Contrary to what you might think, design is not decoration. Design is not an afterthought. The design process should be integrated at the beginning of creating a business or project. Good design is a critical investment in strategic thinking around your nonprofit, social enterprise, or socially minded project. For business, design creates value in terms of competitive advantage, the creation of customer loyalty, trust, and market share.

Many startup organizations do not understand the value of design – it is as important as setting up a good legal structure. Ill-considered design will actually work against you, undermining your goals and objectives. It will make it difficult for your target audience to grasp why you even exist. The role good design plays is critical in communicating your mission and vision and it will make the job of communicating who you are and what you do much, much easier.

The power of good design should not be underestimated. In the commercial world the obvious example is Apple, one of the most profitable public companies in history. From the physical design and user interface of their products and retail spaces to how they advertise and communicate with their customers in print, on TV, and on the Internet, every single aspect of Apple’s business is boldly driven by design. As Apple founder Steve Jobs puts it, ”Design is not just what it looks like and feels like. Design is how it works.” Now, imagine this design-driven power applied to social issues.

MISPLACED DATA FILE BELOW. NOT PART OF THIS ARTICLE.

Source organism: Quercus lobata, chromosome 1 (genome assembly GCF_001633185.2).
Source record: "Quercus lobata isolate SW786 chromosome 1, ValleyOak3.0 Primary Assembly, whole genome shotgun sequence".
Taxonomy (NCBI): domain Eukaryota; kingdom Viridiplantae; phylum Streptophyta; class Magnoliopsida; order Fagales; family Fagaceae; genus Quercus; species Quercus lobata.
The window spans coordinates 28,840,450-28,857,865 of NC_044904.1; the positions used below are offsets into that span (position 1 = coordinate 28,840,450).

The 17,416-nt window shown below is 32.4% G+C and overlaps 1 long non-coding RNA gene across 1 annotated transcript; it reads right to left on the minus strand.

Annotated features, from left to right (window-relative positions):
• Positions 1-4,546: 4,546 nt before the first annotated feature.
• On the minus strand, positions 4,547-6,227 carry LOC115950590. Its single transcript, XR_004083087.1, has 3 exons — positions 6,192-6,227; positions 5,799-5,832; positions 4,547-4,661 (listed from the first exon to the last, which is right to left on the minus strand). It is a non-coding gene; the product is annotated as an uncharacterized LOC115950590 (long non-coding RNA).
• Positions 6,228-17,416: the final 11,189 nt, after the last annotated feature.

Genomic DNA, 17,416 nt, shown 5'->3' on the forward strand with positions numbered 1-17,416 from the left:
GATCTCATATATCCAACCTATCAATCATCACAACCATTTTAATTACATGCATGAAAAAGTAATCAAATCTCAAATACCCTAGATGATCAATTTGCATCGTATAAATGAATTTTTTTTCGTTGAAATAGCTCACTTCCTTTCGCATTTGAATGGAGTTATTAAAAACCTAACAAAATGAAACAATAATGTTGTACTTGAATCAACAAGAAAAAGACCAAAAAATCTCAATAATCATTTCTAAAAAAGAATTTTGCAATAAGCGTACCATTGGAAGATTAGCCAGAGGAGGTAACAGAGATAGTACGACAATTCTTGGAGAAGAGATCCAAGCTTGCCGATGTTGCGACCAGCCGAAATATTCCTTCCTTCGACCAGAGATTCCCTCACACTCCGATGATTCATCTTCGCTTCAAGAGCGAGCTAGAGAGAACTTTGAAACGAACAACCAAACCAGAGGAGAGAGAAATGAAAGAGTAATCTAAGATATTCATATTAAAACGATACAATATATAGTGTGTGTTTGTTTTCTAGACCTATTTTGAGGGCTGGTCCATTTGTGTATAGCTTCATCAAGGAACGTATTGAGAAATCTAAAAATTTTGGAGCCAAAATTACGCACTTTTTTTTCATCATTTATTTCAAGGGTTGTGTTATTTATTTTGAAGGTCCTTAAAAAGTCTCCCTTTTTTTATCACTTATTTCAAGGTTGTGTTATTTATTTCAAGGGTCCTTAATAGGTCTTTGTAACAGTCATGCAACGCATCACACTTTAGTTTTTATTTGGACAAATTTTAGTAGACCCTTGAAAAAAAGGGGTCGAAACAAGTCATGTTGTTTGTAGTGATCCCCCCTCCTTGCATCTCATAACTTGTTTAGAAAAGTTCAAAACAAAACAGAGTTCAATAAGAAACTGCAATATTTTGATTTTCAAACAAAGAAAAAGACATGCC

These ideals are all transferable to the world of social entrepreneurship, where design can be a strategic asset when applied early on in the process. When launching a social enterprise, one of the most critical imperatives is to harness the power of branding, which is the quickest way for your organization to communicate to your constituency who you are and what you offer.

You can leverage design in a number of critical ways. With good design you can communicate clearly, ensuring that your mission is understood and that your message will be heard. In a complex world where competition for time and attention is at an all-time high, good design will help you rise above the fray and achieve your goals, which in turn will help you to build your constituency. Good design will help you attract potential partners, funders, and donors. Good design will allow your audience to interact with you in a memorable, dynamic, efficient, and user-friendly way. Design is a powerful tool – it can engage, inform, mobilize, and inspire!

The power of design can be distilled into this simple story. In 1977 the New York State Department of Commerce hired the advertising agency Wells Rich Green and graphic designer Milton Glaser to help them promote New York State. Glaser imagined that the “I heart NY” campaign they created would only last for a few months, so he did the work pro bono. It has turned into an enduring global pop icon with the “heart” concept embedded in culture.

The value of good design can be measured in a number of ways. Here are a few examples: increased awareness (i.e., more hits to your website); a more engaged constituency (i.e., more volunteers); more money raised (i.e., a successful fundraising campaign); greater awareness and visibility (i.e., more press and media attention).

Everything man-made is designed. We can narrow the field for changemakers into the following broad categories:

Branding + Identity